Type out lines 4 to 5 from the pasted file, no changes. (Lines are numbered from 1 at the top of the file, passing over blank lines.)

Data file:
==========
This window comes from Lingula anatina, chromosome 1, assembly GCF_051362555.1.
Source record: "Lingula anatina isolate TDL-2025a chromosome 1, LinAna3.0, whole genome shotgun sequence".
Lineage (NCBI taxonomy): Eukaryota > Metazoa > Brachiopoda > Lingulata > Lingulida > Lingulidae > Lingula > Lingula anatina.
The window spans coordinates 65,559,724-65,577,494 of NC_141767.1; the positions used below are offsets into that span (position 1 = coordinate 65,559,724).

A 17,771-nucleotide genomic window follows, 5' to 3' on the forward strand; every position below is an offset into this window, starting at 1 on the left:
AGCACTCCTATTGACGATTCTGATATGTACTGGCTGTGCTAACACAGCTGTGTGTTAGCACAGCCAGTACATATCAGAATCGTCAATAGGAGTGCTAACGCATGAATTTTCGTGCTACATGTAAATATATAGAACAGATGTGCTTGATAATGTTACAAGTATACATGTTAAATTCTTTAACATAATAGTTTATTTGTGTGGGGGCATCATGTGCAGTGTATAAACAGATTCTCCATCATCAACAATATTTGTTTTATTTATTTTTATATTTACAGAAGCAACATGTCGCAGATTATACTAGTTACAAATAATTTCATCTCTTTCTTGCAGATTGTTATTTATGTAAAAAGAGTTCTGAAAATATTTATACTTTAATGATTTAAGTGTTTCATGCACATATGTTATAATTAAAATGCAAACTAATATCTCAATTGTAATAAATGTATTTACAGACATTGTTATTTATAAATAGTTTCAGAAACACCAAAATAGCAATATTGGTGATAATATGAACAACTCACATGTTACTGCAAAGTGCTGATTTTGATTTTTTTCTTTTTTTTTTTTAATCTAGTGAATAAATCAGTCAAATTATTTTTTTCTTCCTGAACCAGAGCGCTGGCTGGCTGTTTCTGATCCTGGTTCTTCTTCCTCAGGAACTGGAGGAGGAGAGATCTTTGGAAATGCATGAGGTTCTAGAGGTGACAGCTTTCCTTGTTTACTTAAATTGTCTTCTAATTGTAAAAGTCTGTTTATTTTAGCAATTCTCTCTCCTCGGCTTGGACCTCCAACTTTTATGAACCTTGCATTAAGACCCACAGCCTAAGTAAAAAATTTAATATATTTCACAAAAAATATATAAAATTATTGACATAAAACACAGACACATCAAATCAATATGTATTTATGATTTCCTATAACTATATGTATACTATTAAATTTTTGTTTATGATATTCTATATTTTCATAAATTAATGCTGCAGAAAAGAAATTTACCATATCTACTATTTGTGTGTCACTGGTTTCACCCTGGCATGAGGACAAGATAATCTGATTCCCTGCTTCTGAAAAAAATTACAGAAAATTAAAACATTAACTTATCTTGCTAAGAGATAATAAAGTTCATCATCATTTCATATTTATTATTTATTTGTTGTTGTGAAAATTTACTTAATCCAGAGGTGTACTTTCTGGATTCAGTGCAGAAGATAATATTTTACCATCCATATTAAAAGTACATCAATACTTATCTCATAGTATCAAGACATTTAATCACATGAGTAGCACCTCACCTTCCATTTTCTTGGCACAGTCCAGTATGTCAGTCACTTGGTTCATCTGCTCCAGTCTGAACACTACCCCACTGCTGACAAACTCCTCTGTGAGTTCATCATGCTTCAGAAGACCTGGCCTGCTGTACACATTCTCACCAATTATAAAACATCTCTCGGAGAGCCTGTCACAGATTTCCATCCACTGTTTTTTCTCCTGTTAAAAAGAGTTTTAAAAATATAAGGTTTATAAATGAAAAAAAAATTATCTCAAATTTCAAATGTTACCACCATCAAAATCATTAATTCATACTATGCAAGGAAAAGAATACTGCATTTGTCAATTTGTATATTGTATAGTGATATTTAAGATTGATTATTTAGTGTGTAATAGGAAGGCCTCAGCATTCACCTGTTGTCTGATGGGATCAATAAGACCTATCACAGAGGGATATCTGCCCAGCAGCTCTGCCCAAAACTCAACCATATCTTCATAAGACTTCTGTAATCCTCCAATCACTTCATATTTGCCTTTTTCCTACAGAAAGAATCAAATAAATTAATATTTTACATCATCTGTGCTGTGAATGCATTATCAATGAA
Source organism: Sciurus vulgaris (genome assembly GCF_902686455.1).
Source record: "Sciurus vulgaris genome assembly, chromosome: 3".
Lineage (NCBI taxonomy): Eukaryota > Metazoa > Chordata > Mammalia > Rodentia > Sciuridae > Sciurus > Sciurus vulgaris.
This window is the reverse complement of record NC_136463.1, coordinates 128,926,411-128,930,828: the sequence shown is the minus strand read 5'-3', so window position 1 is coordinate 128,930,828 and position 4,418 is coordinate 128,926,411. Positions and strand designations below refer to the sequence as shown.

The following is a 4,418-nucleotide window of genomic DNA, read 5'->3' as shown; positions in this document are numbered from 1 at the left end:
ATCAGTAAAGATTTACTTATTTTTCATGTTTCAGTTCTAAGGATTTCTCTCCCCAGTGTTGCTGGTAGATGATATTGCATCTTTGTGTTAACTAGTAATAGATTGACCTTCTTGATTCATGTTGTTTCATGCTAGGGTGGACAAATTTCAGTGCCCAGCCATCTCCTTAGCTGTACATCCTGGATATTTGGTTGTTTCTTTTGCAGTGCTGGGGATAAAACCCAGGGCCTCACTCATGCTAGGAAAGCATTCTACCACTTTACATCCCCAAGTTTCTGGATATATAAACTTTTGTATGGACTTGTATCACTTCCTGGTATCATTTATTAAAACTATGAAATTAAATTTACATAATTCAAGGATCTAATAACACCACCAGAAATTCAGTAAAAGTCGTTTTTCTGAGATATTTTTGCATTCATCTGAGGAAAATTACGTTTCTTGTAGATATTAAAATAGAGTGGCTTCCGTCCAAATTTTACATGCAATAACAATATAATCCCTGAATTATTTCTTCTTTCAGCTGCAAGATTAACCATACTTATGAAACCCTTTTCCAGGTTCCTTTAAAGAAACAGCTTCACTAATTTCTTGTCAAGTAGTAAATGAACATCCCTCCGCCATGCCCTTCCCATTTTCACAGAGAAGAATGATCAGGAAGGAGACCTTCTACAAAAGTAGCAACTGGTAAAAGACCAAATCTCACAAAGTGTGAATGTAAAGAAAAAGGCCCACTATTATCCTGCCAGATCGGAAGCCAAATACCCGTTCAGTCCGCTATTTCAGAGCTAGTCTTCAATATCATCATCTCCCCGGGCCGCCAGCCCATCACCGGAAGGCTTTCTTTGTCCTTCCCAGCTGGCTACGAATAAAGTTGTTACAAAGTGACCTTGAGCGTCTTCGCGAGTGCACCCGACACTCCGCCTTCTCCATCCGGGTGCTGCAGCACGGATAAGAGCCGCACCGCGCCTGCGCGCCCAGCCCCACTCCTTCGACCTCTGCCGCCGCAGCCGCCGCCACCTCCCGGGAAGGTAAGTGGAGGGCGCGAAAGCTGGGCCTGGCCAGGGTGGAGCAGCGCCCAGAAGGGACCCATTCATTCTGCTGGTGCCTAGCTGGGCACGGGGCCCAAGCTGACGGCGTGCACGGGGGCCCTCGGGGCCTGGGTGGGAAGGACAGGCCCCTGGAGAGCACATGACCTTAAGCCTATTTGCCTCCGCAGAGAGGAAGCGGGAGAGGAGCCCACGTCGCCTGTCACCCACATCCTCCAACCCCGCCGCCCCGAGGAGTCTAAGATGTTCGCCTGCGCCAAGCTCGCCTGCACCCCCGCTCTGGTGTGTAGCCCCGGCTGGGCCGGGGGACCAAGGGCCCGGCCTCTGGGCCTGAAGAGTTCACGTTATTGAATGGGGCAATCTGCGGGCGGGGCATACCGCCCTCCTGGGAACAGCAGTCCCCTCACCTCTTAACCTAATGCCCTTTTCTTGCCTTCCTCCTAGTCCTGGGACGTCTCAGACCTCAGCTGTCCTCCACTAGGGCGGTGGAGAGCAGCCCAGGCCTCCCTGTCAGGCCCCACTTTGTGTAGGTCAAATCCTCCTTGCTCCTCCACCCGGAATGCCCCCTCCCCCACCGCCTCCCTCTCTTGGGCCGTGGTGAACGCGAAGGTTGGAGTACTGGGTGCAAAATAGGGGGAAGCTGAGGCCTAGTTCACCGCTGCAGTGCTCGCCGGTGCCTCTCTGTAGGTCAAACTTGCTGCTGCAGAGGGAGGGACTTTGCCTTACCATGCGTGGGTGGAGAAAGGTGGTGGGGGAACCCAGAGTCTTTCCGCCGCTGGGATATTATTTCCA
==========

The window spans coordinates 65,559,724-65,577,494 of NC_141767.1; the positions used below are offsets into that span (position 1 = coordinate 65,559,724).

A 17,771-nucleotide genomic window follows, 5' to 3' on the forward strand; every position below is an offset into this window, starting at 1 on the left: